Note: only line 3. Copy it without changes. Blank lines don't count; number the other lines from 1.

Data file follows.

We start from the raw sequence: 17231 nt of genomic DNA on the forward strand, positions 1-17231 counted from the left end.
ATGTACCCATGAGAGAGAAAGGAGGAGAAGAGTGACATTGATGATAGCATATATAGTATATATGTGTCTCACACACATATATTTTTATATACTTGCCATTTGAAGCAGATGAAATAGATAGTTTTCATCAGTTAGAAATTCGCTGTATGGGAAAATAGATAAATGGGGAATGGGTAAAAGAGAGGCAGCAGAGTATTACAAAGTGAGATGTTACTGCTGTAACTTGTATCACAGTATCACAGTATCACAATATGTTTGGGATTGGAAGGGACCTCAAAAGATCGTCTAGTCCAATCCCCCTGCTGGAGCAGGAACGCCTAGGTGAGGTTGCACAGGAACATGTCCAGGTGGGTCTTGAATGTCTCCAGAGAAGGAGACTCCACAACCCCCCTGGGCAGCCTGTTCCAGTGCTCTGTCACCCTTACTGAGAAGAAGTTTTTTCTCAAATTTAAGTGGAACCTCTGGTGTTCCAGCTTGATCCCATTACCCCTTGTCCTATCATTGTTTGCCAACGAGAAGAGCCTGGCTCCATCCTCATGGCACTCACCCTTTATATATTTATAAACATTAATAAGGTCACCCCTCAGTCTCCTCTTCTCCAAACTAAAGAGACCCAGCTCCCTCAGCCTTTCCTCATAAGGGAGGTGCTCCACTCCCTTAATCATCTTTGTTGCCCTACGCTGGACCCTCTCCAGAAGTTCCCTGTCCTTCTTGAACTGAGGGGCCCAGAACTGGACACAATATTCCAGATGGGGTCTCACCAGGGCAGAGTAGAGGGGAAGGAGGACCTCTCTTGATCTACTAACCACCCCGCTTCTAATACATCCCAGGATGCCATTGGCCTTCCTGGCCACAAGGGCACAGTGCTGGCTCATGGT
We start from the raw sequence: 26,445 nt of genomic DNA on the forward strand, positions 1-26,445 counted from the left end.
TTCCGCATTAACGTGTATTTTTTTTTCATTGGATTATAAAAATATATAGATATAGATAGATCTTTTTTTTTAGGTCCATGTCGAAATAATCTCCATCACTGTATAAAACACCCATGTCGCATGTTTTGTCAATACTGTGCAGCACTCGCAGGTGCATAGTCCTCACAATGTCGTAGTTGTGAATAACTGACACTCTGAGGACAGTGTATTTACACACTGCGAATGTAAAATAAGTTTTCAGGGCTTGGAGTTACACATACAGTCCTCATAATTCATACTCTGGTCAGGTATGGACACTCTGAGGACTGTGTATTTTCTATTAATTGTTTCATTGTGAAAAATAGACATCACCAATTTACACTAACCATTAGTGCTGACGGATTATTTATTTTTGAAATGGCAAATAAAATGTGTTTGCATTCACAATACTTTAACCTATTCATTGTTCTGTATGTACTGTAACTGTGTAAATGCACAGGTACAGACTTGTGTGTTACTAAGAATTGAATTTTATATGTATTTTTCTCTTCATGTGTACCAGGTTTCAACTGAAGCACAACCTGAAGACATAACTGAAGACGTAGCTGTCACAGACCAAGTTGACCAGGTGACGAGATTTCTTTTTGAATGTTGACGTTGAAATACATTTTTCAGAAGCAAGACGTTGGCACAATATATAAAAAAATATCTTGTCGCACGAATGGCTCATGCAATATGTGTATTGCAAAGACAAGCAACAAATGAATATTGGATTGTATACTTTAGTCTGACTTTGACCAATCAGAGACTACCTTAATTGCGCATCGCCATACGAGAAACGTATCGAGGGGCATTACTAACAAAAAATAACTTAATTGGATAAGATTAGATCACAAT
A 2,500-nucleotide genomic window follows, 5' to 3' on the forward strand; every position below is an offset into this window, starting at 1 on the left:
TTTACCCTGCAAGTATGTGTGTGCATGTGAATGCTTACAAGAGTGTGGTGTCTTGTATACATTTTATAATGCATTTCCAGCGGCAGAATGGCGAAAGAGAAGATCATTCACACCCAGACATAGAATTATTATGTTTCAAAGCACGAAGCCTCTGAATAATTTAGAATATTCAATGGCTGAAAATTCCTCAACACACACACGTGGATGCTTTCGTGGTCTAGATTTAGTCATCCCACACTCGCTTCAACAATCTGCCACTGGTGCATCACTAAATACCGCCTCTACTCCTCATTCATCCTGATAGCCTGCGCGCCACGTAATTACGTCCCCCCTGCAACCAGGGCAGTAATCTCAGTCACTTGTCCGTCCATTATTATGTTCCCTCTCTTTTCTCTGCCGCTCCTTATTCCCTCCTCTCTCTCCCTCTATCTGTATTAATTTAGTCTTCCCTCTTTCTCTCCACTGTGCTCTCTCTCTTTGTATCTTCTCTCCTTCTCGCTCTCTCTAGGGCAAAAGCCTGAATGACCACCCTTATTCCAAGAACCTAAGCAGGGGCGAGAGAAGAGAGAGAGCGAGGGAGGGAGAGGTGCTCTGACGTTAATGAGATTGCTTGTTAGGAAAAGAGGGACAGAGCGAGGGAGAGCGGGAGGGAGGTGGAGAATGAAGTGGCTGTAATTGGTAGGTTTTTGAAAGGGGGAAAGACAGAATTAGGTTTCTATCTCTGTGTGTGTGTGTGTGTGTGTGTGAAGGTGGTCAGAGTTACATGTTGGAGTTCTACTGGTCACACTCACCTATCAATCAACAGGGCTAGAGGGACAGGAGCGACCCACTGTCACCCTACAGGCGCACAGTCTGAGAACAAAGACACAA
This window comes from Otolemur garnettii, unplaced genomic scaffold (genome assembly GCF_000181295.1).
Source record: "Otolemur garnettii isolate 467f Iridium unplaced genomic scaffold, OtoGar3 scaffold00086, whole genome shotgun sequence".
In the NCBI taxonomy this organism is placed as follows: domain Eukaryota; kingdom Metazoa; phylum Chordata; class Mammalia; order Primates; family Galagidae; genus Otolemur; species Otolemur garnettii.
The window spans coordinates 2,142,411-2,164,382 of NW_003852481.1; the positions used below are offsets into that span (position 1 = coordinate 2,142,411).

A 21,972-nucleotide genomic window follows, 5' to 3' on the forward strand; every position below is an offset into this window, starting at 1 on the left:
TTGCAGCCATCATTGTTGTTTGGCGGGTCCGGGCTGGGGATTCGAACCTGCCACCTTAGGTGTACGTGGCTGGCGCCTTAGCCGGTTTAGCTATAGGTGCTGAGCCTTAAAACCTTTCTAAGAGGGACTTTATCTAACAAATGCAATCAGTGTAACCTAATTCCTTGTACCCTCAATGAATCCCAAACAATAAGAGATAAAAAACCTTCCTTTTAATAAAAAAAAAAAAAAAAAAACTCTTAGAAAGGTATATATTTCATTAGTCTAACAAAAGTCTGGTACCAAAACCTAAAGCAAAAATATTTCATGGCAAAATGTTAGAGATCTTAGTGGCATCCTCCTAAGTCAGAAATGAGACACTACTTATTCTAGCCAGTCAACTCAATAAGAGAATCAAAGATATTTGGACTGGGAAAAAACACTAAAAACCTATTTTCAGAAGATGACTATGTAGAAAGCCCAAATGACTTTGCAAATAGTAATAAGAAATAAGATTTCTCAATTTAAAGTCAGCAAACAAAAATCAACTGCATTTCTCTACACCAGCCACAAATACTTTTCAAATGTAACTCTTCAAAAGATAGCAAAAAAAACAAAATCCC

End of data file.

We start from the raw sequence: 26,445 nt of genomic DNA on the forward strand, positions 1-26,445 counted from the left end.